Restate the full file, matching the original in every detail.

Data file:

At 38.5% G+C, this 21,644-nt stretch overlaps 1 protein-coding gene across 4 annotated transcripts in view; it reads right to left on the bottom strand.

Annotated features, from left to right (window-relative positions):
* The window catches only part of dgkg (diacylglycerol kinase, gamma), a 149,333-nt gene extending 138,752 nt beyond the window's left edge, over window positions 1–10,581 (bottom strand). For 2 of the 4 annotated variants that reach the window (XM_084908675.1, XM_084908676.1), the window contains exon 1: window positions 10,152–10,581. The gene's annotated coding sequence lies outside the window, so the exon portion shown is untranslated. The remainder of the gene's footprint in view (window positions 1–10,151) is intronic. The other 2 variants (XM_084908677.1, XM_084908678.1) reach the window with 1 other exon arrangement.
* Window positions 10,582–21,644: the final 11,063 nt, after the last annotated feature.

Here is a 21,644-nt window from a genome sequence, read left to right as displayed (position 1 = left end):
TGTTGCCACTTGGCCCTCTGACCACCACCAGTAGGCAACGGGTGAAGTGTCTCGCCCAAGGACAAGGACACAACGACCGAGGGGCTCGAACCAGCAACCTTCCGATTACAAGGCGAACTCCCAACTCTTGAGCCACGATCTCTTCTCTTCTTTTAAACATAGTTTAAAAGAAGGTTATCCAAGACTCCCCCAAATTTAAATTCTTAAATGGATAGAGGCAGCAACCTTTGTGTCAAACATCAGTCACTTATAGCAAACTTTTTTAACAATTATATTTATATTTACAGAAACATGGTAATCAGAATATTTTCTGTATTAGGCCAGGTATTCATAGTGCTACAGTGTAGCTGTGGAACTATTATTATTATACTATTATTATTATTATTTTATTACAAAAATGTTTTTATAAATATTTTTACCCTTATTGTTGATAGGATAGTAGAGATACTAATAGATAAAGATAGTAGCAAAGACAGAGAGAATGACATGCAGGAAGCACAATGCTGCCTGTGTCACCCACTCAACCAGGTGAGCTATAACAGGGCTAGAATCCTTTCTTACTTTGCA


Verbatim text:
At 38.5% G+C, this 21,644-nt stretch overlaps 1 protein-coding gene across 4 annotated transcripts in view; it reads right to left on the bottom strand.

Annotated features, from left to right (window-relative positions):
* The window catches only part of dgkg (diacylglycerol kinase, gamma), a 149,333-nt gene extending 138,752 nt beyond the window's left edge, over window positions 1–10,581 (bottom strand). For 2 of the 4 annotated variants that reach the window (XM_084908675.1, XM_084908676.1), the window contains exon 1: window positions 10,152–10,581. The gene's annotated coding sequence lies outside the window, so the exon portion shown is untranslated. The remainder of the gene's footprint in view (window positions 1–10,151) is intronic. The other 2 variants (XM_084908677.1, XM_084908678.1) reach the window with 1 other exon arrangement.
* Window positions 10,582–21,644: the final 11,063 nt, after the last annotated feature.

Here is a 21,644-nt window from a genome sequence, read left to right as displayed (position 1 = left end):
TGTTGCCACTTGGCCCTCTGACCACCACCAGTAGGCAACGGGTGAAGTGTCTCGCCCAAGGACAAGGACACAACGACCGAGGGGCTCGAACCAGCAACCTTCCGATTACAAGGCGAACTCCCAACTCTTGAGCCACGATCTCTTCTCTTCTTTTAAACATAGTTTAAAAGAAGGTTATCCAAGACTCCCCCAAATTTAAATTCTTAAATGGATAGAGGCAGCAACCTTTGTGTCAAACATCAGTCACTTATAGCAAACTTTTTTAACAATTATATTTATATTTACAGAAACATGGTAATCAGAATATTTTCTGTATTAGGCCAGGTATTCATAGTGCTACAGTGTAGCTGTGGAACTATTATTATTATACTATTATTATTATTATTTTATTACAAAAATGTTTTTATAAATATTTTTACCCTTATTGTTGATAGGATAGTAGAGATACTAATAGATAAAGATAGTAGCAAAGACAGAGAGAATGACATGCAGGAAGCACAATGCTGCCTGTGTCACCCACTCAACCAGGTGAGCTATAACAGGGCTAGAATCCTTTCTTACTTTGCA